"Originally refugees from Palestine, we immigrated to Canada as a family in 1989 and acquired KOM in 1991," he said. An accountant by education, Taher says, "I may not know the details of the IT side, but I do know how to run a business and keep an eye on the financial side."

With a degree in computer engineering, Al's brother Kamel is the company's chief technical officer. There is also a third generation of Shaaths, but they are not yet old enough to think about careers in the company.

KOM Networks has been doing the arduous work of protecting the technology it has developed, and holds about 11 patents in the United States and Canada.

"We have certainly developed some of the most innovative techniques in the archiving industry and we are proud of that," Al Shaath says. "The company also received the Microsoft Excellence Award for Infrastructure Solutions and Storage this past summer, which was an honour, and we received the Certified Gold Partner status with Microsoft soon after that."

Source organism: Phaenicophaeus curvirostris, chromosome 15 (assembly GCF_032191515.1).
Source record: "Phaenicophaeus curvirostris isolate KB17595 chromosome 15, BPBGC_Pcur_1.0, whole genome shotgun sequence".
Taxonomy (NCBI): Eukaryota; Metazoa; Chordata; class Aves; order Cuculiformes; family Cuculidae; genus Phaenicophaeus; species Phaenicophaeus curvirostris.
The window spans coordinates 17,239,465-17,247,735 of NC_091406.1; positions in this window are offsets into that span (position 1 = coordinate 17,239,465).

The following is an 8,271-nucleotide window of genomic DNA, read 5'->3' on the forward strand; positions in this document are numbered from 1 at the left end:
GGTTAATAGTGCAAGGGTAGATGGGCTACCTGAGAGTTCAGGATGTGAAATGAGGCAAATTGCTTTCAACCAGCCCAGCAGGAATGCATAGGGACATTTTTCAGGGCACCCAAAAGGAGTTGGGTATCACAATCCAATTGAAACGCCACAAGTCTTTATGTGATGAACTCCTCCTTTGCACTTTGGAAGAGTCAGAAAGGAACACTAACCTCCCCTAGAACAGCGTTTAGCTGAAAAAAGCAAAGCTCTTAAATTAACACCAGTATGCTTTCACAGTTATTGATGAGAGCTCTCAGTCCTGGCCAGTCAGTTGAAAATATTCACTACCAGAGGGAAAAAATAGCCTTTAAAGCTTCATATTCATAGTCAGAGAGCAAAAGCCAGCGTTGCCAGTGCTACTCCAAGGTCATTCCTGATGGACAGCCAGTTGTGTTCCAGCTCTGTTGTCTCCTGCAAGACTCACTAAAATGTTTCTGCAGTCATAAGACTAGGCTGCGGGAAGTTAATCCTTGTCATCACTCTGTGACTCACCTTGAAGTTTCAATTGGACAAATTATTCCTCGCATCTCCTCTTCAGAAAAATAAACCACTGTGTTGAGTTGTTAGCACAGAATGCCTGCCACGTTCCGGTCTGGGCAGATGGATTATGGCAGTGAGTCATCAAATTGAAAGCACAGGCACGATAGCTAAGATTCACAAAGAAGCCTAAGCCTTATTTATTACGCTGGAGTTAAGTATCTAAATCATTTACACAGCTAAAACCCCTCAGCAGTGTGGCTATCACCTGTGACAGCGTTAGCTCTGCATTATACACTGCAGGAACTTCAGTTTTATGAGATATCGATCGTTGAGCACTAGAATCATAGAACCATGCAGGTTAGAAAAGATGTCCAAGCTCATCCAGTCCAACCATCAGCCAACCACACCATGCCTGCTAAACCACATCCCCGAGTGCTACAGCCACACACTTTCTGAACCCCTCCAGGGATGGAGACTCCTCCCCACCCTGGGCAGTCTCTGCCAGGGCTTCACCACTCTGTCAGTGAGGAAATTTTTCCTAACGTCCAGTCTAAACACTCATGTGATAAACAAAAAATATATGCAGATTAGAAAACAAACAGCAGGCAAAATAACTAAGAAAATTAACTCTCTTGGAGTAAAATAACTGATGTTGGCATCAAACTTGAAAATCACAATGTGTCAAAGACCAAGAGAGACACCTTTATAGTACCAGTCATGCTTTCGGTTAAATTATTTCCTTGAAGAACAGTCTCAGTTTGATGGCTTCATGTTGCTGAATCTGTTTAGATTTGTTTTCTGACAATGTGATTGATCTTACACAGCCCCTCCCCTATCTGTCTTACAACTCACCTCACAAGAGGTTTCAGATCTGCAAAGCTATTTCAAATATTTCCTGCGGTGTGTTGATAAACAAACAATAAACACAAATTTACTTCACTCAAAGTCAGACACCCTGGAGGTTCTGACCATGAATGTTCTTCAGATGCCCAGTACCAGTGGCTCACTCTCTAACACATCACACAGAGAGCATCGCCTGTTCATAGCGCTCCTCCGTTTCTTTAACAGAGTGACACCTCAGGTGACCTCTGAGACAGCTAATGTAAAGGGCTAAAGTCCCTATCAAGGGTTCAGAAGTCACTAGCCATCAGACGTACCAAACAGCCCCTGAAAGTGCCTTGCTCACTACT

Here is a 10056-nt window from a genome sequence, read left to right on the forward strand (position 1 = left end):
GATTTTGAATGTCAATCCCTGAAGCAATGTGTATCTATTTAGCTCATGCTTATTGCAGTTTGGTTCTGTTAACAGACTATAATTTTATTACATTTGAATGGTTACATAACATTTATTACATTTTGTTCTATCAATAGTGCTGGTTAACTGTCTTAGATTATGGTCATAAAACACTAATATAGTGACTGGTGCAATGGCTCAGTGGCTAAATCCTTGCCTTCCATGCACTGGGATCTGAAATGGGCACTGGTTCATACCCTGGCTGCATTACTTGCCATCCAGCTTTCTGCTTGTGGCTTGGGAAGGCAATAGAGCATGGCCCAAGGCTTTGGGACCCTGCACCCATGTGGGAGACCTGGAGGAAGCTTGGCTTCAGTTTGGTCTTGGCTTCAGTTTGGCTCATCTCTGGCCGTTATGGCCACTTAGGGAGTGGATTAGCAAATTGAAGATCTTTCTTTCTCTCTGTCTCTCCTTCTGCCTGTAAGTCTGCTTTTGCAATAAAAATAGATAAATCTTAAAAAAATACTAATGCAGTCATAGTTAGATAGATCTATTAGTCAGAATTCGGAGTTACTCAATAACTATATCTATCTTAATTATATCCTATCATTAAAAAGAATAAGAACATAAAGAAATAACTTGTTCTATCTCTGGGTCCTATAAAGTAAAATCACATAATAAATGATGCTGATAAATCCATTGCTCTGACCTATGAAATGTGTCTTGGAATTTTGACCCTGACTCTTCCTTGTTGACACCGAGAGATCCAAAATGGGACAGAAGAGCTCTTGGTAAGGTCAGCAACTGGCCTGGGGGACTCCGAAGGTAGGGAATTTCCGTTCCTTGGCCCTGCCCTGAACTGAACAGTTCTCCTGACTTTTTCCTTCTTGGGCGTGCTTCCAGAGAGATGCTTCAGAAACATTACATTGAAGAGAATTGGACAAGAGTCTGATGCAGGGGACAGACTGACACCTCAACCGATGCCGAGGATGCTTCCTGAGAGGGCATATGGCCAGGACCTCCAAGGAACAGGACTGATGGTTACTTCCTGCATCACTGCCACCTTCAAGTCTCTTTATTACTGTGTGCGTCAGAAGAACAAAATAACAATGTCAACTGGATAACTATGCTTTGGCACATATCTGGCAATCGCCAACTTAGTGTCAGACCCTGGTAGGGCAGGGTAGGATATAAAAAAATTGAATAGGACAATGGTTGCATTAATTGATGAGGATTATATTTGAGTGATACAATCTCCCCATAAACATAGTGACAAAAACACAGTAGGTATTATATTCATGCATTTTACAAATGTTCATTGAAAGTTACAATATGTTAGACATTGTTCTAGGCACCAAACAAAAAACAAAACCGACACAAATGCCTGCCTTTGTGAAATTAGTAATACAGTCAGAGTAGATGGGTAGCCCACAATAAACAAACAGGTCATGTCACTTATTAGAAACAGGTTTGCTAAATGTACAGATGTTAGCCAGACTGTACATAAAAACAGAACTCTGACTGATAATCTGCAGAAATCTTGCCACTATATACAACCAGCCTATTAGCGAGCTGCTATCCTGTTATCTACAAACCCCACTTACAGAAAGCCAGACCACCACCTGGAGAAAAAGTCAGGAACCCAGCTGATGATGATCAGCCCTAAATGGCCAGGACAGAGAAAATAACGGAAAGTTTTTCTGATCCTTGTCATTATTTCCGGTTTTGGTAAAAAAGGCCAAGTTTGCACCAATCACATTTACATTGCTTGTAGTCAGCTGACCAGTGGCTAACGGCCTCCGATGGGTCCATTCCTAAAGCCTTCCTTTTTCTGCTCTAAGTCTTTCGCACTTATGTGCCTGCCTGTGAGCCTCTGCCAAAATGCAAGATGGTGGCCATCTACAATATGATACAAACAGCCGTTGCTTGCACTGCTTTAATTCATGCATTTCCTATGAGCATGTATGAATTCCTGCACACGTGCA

The future looks bright for archiving, says Mr. Shaath.

"As individuals and as institutions, we accumulate more information and we want to keep that information available. That means more archiving," he says. Looking at a single example, he cites the rise of digital ultrasound technology that generates large files that hospitals and companies in Canada and the U.S. may be required to keep, and keep confidential, between 18 and 21 years. "When you think of how many babies are born, you can see it is a growing market," Mr. Shaath says.

KOM Networks has built a successful business, but with a staff of 30, it is competing against giant multinational corporations such as EMC, IBM and Hitachi Data systems.

"We have limited resources," concedes Mr. Shaath, "so mergers and acquisitions have crossed our minds. But we don't want to sell and walk away. We are looking for a deal that would allow us to continue carrying the torch and take the company to the next level."

Source: © The Ottawa Citizen 2006